Demystifying College Science Labs
Written by Chandler Ryd
Going into college, most students have prior high school lab experience, and every Hillsdale student spends at least one semester in lab-based physics and chemistry, but neither of those examples gives a comprehensive view of what science majors do on a daily basis. Introductory lab courses tend to be “cookbook” science, where the professor hands out a pre-made procedure and the students follow the steps until they arrive at either a correct or incorrect result.
Sophomore biochemistry major Madison Frame explains it this way: “In a high school lab, you’re given a problem that has a right answer. If you don’t get the right answer, you haven’t done anything special or disproved some basic scientific law—you’ve just done something wrong.”
The reason behind “cookbook” science is straightforward: in order to learn complicated tasks, one must first complete simple ones. For example, when first learning to write an academic essay, the teacher requires a very specific style—for beginners, this typically takes the form of the five paragraph essay—with rigid guidelines for sentence structure and organization. But once the student understands the basic rules of writing academic papers, the teacher gives the student more control over style and content. The same progression applies to labs. When first learning to understand the scientific method, manipulate variables, and use lab equipment, students follow rigid procedures to learn the basics. But beyond the basics lies deeper knowledge and fuller appreciation of the discipline.
In order to engender students’ lab skills and appreciation, college labs come in two types: classroom labs and research labs. Classroom labs are four-hour affairs that meet once a week and are associated with almost every biology, chemistry, or physics class. The professor assigns a lab exercise, and the students write up their own procedure and prepare their own materials. Students work independently, but the laboratory bustles with sometimes around forty students, TAs, and professors, so help is readily available. After gathering results, students write up a lab report. According to Madison, the time goes by quickly, but labs are exhausting. Hillsdale’s science departments design their classroom labs to mimic real-world laboratories, like what students might encounter in graduate school or in an industrial research facility. “The skills that we teach are skills that students take with them after graduation,” biochemistry professor Dr. Meyet says. “When we write letters of recommendation to higher research institutions, we often use examples of the labs we’ve done with the students.”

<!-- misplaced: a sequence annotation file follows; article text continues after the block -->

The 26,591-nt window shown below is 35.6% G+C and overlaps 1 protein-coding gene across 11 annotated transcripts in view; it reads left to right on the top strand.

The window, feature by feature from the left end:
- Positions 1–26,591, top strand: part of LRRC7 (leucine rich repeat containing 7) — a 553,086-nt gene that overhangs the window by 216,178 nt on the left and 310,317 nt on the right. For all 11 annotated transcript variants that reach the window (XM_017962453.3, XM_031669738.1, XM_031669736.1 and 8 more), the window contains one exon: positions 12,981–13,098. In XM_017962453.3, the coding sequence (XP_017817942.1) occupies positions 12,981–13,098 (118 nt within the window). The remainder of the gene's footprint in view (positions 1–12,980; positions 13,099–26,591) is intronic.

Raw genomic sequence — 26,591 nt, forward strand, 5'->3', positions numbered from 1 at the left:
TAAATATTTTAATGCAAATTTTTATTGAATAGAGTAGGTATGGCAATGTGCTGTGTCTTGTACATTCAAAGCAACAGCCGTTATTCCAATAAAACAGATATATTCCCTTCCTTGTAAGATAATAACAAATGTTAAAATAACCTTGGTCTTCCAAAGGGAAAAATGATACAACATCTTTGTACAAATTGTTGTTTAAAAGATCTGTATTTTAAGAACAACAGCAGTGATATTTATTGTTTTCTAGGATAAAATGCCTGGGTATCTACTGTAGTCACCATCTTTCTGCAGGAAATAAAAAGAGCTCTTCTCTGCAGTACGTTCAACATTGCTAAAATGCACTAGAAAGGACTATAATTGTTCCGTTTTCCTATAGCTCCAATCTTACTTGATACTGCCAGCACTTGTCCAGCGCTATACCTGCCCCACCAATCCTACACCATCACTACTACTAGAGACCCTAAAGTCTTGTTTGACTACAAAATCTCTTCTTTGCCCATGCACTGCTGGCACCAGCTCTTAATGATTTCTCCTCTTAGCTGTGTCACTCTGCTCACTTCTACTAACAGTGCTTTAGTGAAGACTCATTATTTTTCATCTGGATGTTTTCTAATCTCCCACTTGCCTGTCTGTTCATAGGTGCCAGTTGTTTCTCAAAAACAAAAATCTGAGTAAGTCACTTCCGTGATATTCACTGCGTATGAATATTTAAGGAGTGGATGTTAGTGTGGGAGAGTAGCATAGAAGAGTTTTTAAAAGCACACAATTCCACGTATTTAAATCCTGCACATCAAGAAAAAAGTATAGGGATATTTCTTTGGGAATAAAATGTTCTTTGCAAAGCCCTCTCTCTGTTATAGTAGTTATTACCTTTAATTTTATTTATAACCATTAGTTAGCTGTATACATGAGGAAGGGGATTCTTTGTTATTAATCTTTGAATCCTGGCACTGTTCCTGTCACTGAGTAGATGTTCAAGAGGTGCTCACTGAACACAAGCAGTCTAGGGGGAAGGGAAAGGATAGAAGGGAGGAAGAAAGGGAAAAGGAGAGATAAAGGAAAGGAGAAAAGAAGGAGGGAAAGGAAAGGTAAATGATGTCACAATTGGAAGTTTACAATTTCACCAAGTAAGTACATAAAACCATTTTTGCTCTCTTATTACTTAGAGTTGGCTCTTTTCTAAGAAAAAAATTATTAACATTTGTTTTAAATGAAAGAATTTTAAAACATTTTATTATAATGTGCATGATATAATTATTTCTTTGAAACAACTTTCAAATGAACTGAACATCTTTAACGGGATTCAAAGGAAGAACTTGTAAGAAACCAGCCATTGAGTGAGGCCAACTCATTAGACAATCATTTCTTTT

Research labs are even more independent than classroom labs. Research labs happen mainly in the summer, when students and professors can devote a full work-day to research for weeks at a time. Students—typically seniors working on thesis research—work closely with their advising professors, who check up on them every few hours to track progress and make adjustments. Research labs require students to approach their work with a genuinely inquisitive and analytical mind. “It’s much more original scientific work, so you’re not necessarily working on a problem that has one right answer. You’re working on a problem few people have worked on before,” Madison says. Research labs also involve much more repetition, sometimes repeating the same procedure dozens of times with small adjustments to collect solid data.
Although most students in research labs are seniors, it is possible to work in one as a rising sophomore. Madison was the only rising sophomore in the chemistry department to work in a research lab over the summer. “I talked to Dr. Meyet, my organic chemistry professor, and asked what I can do to explore different careers, and she said, ‘Why don’t you come and work with me this summer?’ This is what I’ve particularly enjoyed about Hillsdale’s science department.” Hillsdale’s small size allows proactive students like Madison to take advantage of college resources sooner and more often than students at a larger institution.
In both classroom labs and research labs, students learn how to operate real-world instrumentation—all sorts of complicated, gigantic, and hard-to-pronounce tools like infrared spectroscopy, nuclear magnetic resonance spectroscopy, gas chromatography, mass spectrometry, and more. “If you go to a big institution, you don’t get that hands-on experience with the instrumentation. Someone else does it for you. This is a big perk of going to Hillsdale. We have a lot of really nice instrumentation that you don’t normally find at smaller colleges. That’s something students can put on their résumé.”
Novelist, filmmaker, and resident root-beer snob, Chandler Ryd, ’18, is the president of the Creative Writing Club. He studies English in his free time. You can usually find him in the periodicals section of the library.